On Aug. 25, 2013, HBO aired an episode of “The Newsroom,” titled “Red Team III.” In its third act, Will McAvoy recounts to the team of Atlantis Cable News’ defense attorneys about various historical figures and events: Claudette Colvin, Guiseppe Zangara and the Space Shuttle Challenger disaster. He caps off each tale with “what if” scenarios revolving around how if one or a few tiny variables changed, then it would have a colossal knock-on effect on the trajectory of the United States.
I mention this, because I sometimes ponder the night of Sept. 9, 2017, and how a misplaced headset, a Sheetz cup of coffee, drowsiness and a Virginia state trooper prevented me from smashing into either a deer or guardrails.
One night in Virginia
About an hour earlier, I wrapped up my coverage of the NASCAR Cup Series regular-season finale Federated Auto Parts 400 at Richmond Raceway. Kyle Larson took the checkered flag and set the field for the playoffs. That was after, of course, I went back up to the press box to retrieve a Racing Electronic headset that I accidentally left up there, came back down and found the door to the infield pedestrian tunnel padlocked. Thus, I walked around the Turns 1 and 2 grandstands to the infield vehicle tunnel on the backstretch.
At this point, I’m roughly 30 minutes from the interchange where Interstate 64 merges with I-81. At this point, I’ve been awake for almost 24 hours straight and had another two hours of driving to get to my Airbnb in Roanoke, Virginia. My head grew heavy and my sight grew dim (can you tell I like “Hotel California?”). So I stopped at a Sheetz for coffee.
Fast forward roughly 20 minutes later, I cruise down I-64, barely awake. A woman in a white jeep flashes her brights to signal she wants to pass. So I shift over to the outer lane and she speeds by me.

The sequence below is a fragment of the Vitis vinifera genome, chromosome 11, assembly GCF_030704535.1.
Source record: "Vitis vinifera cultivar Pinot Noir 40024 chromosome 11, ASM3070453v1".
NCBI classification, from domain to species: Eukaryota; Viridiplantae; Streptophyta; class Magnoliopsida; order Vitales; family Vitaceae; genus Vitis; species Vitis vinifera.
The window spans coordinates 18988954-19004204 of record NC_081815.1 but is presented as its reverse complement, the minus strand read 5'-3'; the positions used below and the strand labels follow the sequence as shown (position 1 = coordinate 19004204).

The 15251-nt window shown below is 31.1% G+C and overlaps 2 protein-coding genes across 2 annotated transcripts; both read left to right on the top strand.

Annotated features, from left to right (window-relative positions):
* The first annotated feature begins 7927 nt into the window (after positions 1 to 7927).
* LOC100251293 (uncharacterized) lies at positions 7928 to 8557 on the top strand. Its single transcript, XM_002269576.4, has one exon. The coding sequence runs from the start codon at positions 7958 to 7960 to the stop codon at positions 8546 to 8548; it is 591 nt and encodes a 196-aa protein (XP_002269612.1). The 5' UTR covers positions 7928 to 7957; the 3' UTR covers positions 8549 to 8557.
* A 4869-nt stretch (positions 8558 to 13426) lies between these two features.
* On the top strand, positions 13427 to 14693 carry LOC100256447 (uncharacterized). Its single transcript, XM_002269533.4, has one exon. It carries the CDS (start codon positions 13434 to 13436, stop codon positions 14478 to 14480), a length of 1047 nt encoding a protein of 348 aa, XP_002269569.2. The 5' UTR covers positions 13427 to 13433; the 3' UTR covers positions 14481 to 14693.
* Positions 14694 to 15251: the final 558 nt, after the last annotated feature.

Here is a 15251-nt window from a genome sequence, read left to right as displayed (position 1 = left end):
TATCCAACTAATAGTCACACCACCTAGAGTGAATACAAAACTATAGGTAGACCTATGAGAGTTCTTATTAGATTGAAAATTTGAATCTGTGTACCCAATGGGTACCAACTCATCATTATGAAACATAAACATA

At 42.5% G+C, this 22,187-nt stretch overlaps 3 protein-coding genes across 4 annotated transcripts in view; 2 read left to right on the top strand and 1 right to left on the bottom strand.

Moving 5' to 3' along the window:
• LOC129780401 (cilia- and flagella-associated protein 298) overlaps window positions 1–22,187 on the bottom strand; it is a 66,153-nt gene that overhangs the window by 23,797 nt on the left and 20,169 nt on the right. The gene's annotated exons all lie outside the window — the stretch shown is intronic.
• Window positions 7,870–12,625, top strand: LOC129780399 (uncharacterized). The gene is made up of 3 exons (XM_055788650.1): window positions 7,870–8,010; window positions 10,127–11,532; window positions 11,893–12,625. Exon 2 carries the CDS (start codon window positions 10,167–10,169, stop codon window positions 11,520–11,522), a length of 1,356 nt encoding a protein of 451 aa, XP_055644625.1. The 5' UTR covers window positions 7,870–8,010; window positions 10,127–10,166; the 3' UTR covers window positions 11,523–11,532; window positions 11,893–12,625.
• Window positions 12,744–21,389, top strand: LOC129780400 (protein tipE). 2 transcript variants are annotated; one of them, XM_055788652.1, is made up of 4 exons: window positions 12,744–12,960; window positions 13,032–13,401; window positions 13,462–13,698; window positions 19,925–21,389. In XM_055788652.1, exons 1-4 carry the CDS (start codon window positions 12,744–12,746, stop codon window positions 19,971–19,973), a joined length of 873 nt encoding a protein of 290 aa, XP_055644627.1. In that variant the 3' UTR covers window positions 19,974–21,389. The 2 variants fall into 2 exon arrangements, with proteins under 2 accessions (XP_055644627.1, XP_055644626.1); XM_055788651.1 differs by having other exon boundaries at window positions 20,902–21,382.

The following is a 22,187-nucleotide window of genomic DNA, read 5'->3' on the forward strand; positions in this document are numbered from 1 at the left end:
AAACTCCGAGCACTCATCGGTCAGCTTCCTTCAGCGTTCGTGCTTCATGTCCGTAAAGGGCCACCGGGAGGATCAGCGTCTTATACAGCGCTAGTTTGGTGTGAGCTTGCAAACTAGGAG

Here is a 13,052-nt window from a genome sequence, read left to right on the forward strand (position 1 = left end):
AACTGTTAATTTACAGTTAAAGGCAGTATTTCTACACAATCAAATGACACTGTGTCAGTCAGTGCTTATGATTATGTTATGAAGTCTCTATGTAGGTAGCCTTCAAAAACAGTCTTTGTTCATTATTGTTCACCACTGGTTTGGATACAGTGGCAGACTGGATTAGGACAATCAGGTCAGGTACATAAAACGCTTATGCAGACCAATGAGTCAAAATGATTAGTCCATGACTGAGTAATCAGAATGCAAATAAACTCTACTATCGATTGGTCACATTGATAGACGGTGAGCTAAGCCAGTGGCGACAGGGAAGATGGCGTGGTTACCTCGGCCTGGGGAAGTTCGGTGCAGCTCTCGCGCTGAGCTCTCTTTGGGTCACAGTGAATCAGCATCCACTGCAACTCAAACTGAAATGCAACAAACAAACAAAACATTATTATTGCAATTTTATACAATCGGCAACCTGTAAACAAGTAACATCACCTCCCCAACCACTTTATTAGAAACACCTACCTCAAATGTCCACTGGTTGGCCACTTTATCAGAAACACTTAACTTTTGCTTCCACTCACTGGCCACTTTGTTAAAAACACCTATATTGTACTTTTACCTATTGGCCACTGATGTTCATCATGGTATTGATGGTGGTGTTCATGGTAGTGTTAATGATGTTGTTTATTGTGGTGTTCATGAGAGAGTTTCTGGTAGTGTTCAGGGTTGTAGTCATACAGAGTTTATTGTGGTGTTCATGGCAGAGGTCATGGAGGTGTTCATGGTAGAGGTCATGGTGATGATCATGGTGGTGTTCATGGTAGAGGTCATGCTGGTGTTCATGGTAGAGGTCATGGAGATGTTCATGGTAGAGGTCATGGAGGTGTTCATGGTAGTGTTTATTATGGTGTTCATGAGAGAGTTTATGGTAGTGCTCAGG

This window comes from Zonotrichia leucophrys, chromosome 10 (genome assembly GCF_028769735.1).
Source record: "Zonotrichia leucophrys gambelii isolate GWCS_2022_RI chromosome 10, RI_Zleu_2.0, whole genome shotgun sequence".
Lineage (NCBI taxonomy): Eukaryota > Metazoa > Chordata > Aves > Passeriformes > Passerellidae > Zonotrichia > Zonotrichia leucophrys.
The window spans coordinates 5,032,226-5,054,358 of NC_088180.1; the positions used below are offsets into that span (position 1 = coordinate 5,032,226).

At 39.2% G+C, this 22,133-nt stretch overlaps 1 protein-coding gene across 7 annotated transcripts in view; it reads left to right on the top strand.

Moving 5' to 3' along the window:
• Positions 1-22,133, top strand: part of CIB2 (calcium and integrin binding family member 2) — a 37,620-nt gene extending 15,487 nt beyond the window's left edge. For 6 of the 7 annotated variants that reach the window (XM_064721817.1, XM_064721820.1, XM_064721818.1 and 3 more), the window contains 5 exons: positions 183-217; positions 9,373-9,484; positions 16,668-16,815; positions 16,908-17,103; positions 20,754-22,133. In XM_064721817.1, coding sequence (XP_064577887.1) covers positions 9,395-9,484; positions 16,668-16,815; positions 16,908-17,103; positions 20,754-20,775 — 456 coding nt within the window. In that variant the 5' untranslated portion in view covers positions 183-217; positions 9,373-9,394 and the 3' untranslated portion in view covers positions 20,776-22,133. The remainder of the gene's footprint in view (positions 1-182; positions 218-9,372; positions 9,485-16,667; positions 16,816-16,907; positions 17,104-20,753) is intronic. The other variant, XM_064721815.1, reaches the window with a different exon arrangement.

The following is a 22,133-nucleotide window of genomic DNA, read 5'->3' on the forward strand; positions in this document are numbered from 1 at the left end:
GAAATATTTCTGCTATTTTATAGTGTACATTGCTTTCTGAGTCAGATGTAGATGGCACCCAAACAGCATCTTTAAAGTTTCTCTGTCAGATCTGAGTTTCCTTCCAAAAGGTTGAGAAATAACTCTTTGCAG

Now if you’ve ever driven down I-64 going to or from Richmond, you’ll know how the Virginia State Police loves to hide its cars in between the giant trees that separate I-64’s east and westbound lanes. Sure enough, out of the corner of my eye, I spot a black-hooded Ford Taurus. A few seconds later, I see red and blue lights flash in my rear-view mirror. Thinking it’s for me, I flip my turn signal and prepare to pull over. As my foot hovers over the brake pedal, however, it zooms by my car and pulls over the white jeep.
I breathed a sigh of relief and kept driving. Thankful I wouldn’t have to call my parents in the middle of the night to explain why I was pulled over and got a ticket in Central Virginia.
Shake hands with danger
Roughly a minute later, I’m about a mile from the interchange. As I round a turn, I spot a deer in the middle of the road. My eyes widen and I scream, “Oh shit!” I yank the wheel to the right and avoided the deer, but now my 2013 Ford Fusion’s pointed at a guardrail. So I jerk the wheel to the left and spin out. All the while, thinking, “Oh shit! Oh shit! Oh shit!”
Eventually, my car stops.
My hands trembled and I was breathing heavily. Once it occurred to me the car was motionless, I breathed another sigh of relief. Then my relief turned to terror when I realized I was on the road, sideways. With the driver’s side facing the direction of oncoming traffic. So then I slowly turned towards the window.
Not another car in sight.
Promptly, I pulled off the road and onto the shoulder, hopped out and circled the car. I spotted no damage and no flat spots on the tires. Satisfied nothing was wrong, I got back in and drove away.
Piecing the puzzle
It wasn’t until a year or two ago that I thought back on the night and realized the chain of events that both put me in and avoided a greater mess. The time I lost retrieving my headset, the cup of Sheetz coffee, the woman in the white jeep and the happenstance of the presence of a state trooper.
All of it coalesced into placing me in that exact moment of spacetime.
Change any one of these variables even slightly, and I’m either not in that position at all, or I or the white jeep plow into a deer or guardrail.
Maybe it’s only interesting to me, but those kind of minute details fascinate me.
Talk about tales from the beat.